How do greenhouse gases warm the earth? Let us first understand the relevant structure of the atmosphere. The earth's atmosphere is about 300 kilometers thick, and it is divided into the troposphere, stratosphere, middle layer and thermoionosphere from bottom to top. The thickness of the troposphere varies from place to place. The polar regions and mid-latitudes are between 8 and 12 kilometers, and the equator is between 16 and 18 kilometers. They will vary with the seasons. The temperature of the troposphere decreases with height, and the vertical movement is strong. Weather activities are like wind, Rain, clouds, fog, and lightning mainly occur in this layer. From the top of the troposphere to 50 kilometers is the stratosphere, the lower part of the temperature distribution changes little with height, and the upper part, due to the high concentration of ozone (O3), absorbs ultraviolet radiation so that the temperature increases with height. This makes the stratosphere have a temperature inversion, so the vertical motion is weak, and there is only a large-scale advection motion. From the top of the stratosphere to 80 kilometers is the middle layer (also known as the dissipation layer) and the temperature decreases as the height increases. Above the middle layer is the thermal layer, and the temperature increases with height. In the atmosphere above 80 kilometers, due to solar radiation, nitrogen (N2) and oxygen (O2) molecules are ionized into positive ions and free electrons, so it is called the ionosphere. The quality of the atmosphere becomes increasingly thinner as the altitude increases. More than 80% of the total air quality is concentrated in the troposphere. The air quality above 30 kilometers only accounts for 1%, and the air quality above 50 kilometers (above the top of the stratosphere) is less than 0.1%.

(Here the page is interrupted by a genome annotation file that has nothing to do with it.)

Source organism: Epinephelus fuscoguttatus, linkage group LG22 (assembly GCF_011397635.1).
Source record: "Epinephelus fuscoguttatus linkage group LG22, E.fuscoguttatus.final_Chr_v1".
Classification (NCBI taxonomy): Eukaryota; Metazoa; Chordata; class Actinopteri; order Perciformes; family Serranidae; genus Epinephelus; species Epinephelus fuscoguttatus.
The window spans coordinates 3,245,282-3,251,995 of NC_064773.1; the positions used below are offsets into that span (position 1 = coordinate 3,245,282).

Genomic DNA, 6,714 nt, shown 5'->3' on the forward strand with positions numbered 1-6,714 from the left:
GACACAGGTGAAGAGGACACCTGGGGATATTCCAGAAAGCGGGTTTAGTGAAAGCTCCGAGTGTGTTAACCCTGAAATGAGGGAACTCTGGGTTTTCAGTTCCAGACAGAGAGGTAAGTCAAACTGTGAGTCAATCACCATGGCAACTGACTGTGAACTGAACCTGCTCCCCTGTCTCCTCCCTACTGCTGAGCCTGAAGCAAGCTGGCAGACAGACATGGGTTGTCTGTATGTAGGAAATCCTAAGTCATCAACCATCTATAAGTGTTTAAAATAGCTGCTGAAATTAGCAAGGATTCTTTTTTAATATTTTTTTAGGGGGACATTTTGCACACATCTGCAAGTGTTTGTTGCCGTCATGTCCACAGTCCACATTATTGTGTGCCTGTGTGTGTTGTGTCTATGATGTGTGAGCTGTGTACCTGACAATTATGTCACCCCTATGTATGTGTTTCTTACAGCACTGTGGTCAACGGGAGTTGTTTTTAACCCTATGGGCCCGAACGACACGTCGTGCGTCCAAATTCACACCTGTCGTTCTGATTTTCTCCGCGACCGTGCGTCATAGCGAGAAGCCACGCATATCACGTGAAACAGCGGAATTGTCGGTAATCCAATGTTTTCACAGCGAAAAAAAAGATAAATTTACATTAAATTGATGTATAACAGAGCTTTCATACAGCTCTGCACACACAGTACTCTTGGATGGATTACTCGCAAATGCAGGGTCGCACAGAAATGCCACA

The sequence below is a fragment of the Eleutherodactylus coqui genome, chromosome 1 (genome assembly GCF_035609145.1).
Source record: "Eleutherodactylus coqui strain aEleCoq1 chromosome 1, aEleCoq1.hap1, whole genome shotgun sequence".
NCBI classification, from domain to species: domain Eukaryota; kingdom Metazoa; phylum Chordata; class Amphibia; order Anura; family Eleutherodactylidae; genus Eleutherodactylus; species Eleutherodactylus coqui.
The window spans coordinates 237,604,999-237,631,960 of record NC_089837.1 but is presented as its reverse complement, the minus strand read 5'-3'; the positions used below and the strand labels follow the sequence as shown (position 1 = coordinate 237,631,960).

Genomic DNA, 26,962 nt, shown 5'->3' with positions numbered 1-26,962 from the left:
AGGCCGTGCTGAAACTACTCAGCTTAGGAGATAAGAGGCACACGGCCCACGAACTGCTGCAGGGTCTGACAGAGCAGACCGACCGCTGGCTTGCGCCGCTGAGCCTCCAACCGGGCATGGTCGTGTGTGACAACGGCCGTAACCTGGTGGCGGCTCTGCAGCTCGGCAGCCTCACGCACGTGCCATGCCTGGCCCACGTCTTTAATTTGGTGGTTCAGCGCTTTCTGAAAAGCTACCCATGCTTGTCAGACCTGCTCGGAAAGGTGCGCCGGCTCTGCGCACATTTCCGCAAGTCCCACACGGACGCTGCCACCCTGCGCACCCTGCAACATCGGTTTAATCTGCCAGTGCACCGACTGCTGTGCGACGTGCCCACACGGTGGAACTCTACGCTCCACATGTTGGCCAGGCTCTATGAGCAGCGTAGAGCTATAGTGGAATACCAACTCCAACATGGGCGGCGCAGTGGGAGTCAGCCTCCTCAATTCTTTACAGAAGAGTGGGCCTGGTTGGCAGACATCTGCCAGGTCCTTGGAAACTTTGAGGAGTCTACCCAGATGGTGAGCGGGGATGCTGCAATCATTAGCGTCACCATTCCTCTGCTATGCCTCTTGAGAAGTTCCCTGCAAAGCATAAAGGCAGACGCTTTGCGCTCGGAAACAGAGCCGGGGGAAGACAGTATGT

The radiation of solar energy is high-temperature radiation, mainly short-wave radiation, including visible light and ultraviolet light. When the earth absorbs solar energy, it also radiates energy into space, achieving a balance of energy budget and maintaining the normal temperature of the earth. However, the normal temperature of the earth is about 15°C, and its radiation energy is low-temperature radiation, which is long-wave radiation. In the past when human interference was small, the long-wave radiation of the earth and the short-wave radiation energy absorbed by the sun were also balanced. Monoatomic gases in the atmosphere such as inert gases, diatomic gases such as oxygen (O2), nitrogen (N2), hydrogen (H2), etc., have negligible absorption of radiation and can be regarded as "transparent". Gases with more than three atoms such as carbon dioxide (CO2), water vapor (H2O), methane (CH4), sulfur dioxide (SO2), freons (CFCs), etc. are different. They have considerable absorption and radiation capabilities. The absorption and radiation of these gases are selective and can only absorb and radiate energy in certain wavelength ranges. For gases such as CO2, they can only absorb long waves, not short waves. In this way, CO2 can allow the sun’s short-wave radiation to pass freely, while absorbing the long-wave radiation from the ground. As a result, most of the sun’s Short waves can reach the ground through the atmosphere to heat up the earth, while long-wave radiation on the ground is strongly absorbed by gases such as CO2, which reduces the heat emitted to space, which is equivalent to being intercepted . The heat that the earth gets from the sun in a day is 1500×1016 kilojoules (kJ), which is equivalent to the total energy consumption of the entire mankind in 45 years. It only needs to intercept and accumulate a little bit. However, greenhouse gases such as CO2 absorb long-wave radiation, reheat the atmosphere, transfer heat to the ground, and warm the ground. This is the principle of the "greenhouse effect". The greater the content of greenhouse gases like CO2 in the atmosphere, the stronger the greenhouse effect, and the more obvious and intensified the earth's warming phenomenon.